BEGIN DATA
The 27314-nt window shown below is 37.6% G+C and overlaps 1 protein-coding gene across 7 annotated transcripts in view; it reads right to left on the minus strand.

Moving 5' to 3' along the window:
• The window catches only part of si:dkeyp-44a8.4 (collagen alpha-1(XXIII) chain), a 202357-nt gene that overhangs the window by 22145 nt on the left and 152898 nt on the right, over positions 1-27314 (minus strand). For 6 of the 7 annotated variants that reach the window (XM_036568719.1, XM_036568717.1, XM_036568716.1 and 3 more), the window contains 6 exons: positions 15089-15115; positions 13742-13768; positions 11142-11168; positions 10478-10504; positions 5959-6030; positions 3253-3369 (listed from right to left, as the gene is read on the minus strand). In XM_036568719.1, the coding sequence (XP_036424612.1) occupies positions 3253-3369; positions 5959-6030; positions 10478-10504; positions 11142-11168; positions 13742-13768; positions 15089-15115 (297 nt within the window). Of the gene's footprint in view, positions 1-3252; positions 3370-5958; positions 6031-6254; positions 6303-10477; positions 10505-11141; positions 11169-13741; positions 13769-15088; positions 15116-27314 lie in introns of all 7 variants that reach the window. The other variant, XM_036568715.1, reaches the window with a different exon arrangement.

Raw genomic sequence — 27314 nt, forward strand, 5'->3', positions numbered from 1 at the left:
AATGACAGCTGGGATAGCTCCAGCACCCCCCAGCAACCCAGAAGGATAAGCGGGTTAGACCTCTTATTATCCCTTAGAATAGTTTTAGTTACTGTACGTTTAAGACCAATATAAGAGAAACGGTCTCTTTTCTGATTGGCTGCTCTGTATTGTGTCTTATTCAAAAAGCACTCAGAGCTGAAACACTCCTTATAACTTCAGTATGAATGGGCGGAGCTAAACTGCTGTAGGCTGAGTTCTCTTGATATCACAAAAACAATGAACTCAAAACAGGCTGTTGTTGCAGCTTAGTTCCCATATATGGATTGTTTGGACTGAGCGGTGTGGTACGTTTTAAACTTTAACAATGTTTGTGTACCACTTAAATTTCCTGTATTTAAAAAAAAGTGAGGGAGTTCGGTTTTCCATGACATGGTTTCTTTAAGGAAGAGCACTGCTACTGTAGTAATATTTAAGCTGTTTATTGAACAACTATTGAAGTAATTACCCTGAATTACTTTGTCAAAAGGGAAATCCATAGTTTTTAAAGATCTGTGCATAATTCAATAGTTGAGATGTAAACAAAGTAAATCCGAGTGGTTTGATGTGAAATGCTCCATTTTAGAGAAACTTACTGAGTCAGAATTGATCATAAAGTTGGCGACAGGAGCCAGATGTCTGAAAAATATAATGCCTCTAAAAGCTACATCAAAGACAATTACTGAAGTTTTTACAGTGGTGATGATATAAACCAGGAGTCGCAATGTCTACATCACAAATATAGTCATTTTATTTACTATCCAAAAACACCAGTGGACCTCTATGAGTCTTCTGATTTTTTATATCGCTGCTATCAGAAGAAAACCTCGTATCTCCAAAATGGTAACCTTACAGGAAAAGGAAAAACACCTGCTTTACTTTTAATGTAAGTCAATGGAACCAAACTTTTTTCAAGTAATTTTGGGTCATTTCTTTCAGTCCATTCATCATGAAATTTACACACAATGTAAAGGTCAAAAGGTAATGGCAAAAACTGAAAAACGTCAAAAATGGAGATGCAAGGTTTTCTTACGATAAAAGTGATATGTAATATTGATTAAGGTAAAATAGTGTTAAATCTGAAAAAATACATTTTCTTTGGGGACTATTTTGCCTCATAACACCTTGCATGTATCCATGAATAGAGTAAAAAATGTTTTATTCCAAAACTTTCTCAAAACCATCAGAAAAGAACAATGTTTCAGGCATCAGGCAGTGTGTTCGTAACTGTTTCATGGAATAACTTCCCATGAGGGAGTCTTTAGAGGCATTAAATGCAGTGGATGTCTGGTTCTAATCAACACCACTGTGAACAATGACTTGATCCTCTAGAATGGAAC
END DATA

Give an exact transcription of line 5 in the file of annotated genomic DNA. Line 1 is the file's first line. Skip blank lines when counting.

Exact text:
AATGACAGCTGGGATAGCTCCAGCACCCCCCAGCAACCCAGAAGGATAAGCGGGTTAGACCTCTTATTATCCCTTAGAATAGTTTTAGTTACTGTACGTTTAAGACCAATATAAGAGAAACGGTCTCTTTTCTGATTGGCTGCTCTGTATTGTGTCTTATTCAAAAAGCACTCAGAGCTGAAACACTCCTTATAACTTCAGTATGAATGGGCGGAGCTAAACTGCTGTAGGCTGAGTTCTCTTGATATCACAAAAACAATGAACTCAAAACAGGCTGTTGTTGCAGCTTAGTTCCCATATATGGATTGTTTGGACTGAGCGGTGTGGTACGTTTTAAACTTTAACAATGTTTGTGTACCACTTAAATTTCCTGTATTTAAAAAAAAGTGAGGGAGTTCGGTTTTCCATGACATGGTTTCTTTAAGGAAGAGCACTGCTACTGTAGTAATATTTAAGCTGTTTATTGAACAACTATTGAAGTAATTACCCTGAATTACTTTGTCAAAAGGGAAATCCATAGTTTTTAAAGATCTGTGCATAATTCAATAGTTGAGATGTAAACAAAGTAAATCCGAGTGGTTTGATGTGAAATGCTCCATTTTAGAGAAACTTACTGAGTCAGAATTGATCATAAAGTTGGCGACAGGAGCCAGATGTCTGAAAAATATAATGCCTCTAAAAGCTACATCAAAGACAATTACTGAAGTTTTTACAGTGGTGATGATATAAACCAGGAGTCGCAATGTCTACATCACAAATATAGTCATTTTATTTACTATCCAAAAACACCAGTGGACCTCTATGAGTCTTCTGATTTTTTATATCGCTGCTATCAGAAGAAAACCTCGTATCTCCAAAATGGTAACCTTACAGGAAAAGGAAAAACACCTGCTTTACTTTTAATGTAAGTCAATGGAACCAAACTTTTTTCAAGTAATTTTGGGTCATTTCTTTCAGTCCATTCATCATGAAATTTACACACAATGTAAAGGTCAAAAGGTAATGGCAAAAACTGAAAAACGTCAAAAATGGAGATGCAAGGTTTTCTTACGATAAAAGTGATATGTAATATTGATTAAGGTAAAATAGTGTTAAATCTGAAAAAATACATTTTCTTTGGGGACTATTTTGCCTCATAACACCTTGCATGTATCCATGAATAGAGTAAAAAATGTTTTATTCCAAAACTTTCTCAAAACCATCAGAAAAGAACAATGTTTCAGGCATCAGGCAGTGTGTTCGTAACTGTTTCATGGAATAACTTCCCATGAGGGAGTCTTTAGAGGCATTAAATGCAGTGGATGTCTGGTTCTAATCAACACCACTGTGAACAATGACTTGATCCTCTAGAATGGAAC